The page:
I think these "Can't Do" results are the biggest and most significant content. You cannot…
1.1 Write a regular expression/DFA that accepts anbn
Even though the almost identical a*b* is trivial. Usually in TCS context that goes by the moniker pumping lemma.
So your "programming assignment". here would be (say): Write a python regexp that matches brackets. And of course the answer is NO CAN DO. The larger learning goal would be the appreciation of this classic regexp to match html tags
1.2 Subsume Syntax under Context Free Syntax
If a language like C say is "statically" typed that means the type-system is syntax. So if it is syntax why is it not part of the CFG? Because while it is syntax its not context free syntax.
1.3 Detect whether an arbitrary Turing machine will halt
And of course the TM egs are most famous — You cant detect an infinite loop in the most general case. I find it amazing how even PhDs in CS from good universities don't get halting. I've sat in masters degree defenses where the great professor asks (in effect) Why did your compiler not prove correctness? If the student had a good grounding in TCS he would say: Well respected Sir… There's is the Rice theorem…
2. Universality Results
These are fuzzier — more philosophic than scientific — than the above. And yet closer to the heartbeat of the field.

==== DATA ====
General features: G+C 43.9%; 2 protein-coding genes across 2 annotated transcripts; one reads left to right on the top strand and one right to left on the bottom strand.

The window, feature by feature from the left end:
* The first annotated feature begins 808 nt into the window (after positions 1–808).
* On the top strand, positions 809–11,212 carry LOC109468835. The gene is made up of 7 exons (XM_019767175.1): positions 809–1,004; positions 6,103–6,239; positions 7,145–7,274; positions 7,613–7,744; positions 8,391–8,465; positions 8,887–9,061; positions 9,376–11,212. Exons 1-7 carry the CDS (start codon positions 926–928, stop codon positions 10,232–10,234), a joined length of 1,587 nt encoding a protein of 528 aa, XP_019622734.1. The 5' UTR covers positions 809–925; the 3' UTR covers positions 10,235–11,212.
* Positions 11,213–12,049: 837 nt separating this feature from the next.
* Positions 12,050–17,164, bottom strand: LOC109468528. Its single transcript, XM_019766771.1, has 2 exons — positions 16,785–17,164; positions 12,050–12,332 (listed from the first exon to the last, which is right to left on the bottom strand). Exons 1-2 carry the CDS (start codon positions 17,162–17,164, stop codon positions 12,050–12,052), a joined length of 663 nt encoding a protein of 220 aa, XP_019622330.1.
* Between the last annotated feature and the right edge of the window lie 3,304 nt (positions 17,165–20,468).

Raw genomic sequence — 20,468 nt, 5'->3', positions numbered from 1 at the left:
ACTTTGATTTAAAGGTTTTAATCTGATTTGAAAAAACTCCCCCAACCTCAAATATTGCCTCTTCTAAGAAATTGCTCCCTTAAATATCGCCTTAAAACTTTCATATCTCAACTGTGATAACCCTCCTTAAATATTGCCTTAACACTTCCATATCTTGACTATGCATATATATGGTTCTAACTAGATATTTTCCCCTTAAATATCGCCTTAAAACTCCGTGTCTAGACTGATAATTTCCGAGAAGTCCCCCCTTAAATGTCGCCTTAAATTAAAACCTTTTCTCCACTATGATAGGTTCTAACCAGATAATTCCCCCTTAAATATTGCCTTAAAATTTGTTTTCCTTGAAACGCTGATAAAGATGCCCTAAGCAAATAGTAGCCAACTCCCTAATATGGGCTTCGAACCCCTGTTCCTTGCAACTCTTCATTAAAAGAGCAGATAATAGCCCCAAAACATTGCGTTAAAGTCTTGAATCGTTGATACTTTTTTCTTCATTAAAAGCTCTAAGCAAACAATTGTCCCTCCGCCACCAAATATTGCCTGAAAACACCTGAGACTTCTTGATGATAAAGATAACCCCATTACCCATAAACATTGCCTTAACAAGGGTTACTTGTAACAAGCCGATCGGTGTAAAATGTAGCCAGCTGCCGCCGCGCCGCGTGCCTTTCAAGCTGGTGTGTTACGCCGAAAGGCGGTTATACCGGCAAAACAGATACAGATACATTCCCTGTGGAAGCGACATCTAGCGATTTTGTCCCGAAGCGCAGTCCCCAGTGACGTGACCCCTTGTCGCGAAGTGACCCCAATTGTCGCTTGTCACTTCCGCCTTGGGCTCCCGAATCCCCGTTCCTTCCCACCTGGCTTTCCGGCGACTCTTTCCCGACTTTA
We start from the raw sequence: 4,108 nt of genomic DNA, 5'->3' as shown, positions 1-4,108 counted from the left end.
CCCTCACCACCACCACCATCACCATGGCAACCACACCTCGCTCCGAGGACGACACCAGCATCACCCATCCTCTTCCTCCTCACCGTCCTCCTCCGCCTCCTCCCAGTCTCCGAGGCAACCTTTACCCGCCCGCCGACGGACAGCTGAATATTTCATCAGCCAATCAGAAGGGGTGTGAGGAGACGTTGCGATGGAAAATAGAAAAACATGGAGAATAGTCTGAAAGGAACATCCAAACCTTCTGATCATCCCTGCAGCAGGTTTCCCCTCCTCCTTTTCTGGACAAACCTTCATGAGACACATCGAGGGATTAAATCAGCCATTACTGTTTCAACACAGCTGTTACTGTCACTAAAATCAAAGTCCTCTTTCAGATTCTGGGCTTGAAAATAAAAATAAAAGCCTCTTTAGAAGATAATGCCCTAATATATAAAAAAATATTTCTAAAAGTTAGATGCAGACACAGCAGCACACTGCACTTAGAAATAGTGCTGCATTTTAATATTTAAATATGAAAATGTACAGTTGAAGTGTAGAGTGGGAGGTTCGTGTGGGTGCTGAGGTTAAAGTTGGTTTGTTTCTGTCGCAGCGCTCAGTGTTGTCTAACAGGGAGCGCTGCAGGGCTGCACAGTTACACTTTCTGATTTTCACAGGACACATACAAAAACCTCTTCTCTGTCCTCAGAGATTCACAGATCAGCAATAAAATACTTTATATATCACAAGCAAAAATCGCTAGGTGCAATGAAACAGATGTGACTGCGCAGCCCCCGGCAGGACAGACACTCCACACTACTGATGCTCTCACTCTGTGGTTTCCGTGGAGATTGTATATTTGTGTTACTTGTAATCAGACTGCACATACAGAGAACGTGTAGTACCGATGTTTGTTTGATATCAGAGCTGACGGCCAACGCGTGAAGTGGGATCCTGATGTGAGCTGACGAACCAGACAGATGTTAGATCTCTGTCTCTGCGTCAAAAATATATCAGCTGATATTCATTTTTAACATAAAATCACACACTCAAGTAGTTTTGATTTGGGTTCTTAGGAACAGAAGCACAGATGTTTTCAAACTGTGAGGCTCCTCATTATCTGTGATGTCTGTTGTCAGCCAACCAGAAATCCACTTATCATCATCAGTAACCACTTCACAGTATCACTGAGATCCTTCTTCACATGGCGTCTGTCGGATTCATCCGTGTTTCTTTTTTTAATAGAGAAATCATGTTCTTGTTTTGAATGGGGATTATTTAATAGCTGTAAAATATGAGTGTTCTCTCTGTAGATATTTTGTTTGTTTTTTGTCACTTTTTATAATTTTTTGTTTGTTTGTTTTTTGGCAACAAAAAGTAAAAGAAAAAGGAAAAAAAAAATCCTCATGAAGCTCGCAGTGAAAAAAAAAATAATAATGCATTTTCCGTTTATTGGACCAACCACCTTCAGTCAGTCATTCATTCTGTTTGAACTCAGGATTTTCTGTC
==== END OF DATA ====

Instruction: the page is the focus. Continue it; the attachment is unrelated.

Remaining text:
A colleague who was teaching TCS made the following insightful observation :
CS is the conjunction of machines, computation, logic, languages and information theory. TCS should highlight these connections.
He candidly said that his course is light on logic and zero on information theory. Nevertheless it doesn't take more than a few minutes to 3-way connect Shannon, Information theory and the Bit.
Some of these profoundly wide-ranging ideas...
- Church Turing thesis
- The equivalence of widely different formalisms
- The relation of Turing-undecidability with Gödel-incompleteness with the lesser known Tarski undefinability
- The deep links of logic and computability...
- ...Going to the fact that Gödel is where it all starts, Turing is "just" an engineering improvement...
- ...To the use-mention distinction and why its central to CS.
[I sometimes tickle my students with this "proof":